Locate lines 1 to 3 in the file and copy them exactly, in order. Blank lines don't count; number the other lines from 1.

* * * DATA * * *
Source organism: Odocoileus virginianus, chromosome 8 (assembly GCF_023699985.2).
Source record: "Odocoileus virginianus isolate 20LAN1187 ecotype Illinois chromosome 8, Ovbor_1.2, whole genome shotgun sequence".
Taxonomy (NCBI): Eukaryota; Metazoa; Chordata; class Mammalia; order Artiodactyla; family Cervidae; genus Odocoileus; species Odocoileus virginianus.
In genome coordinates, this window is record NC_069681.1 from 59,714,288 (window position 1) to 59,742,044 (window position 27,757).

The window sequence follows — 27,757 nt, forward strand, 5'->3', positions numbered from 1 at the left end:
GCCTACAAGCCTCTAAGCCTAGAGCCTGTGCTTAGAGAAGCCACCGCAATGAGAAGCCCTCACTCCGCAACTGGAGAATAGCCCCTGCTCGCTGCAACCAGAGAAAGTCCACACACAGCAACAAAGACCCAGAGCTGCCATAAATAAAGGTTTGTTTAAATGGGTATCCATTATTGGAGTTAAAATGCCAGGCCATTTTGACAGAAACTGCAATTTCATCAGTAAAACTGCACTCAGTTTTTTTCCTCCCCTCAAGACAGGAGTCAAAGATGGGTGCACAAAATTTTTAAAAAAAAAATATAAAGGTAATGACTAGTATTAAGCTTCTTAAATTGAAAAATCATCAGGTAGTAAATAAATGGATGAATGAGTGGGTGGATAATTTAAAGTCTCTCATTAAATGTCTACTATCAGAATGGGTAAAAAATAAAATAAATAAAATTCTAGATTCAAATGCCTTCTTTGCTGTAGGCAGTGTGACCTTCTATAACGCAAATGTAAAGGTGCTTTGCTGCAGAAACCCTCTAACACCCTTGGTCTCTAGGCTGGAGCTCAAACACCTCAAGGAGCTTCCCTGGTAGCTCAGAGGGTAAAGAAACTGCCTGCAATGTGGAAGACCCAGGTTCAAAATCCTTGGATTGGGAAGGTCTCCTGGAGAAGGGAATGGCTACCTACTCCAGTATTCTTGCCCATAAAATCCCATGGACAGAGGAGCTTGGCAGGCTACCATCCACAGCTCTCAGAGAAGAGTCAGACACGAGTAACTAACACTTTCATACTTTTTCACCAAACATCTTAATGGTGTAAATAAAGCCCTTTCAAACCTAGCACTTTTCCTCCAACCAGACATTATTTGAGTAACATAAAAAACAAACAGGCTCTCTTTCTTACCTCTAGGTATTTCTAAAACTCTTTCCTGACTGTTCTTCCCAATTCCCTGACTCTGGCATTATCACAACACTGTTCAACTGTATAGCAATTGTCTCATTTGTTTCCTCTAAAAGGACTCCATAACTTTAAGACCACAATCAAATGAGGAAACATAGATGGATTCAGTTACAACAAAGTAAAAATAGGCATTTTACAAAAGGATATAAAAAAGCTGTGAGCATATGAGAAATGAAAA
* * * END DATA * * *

Source organism: Odocoileus virginianus, chromosome 8 (assembly GCF_023699985.2).
Source record: "Odocoileus virginianus isolate 20LAN1187 ecotype Illinois chromosome 8, Ovbor_1.2, whole genome shotgun sequence".
Taxonomy (NCBI): Eukaryota; Metazoa; Chordata; class Mammalia; order Artiodactyla; family Cervidae; genus Odocoileus; species Odocoileus virginianus.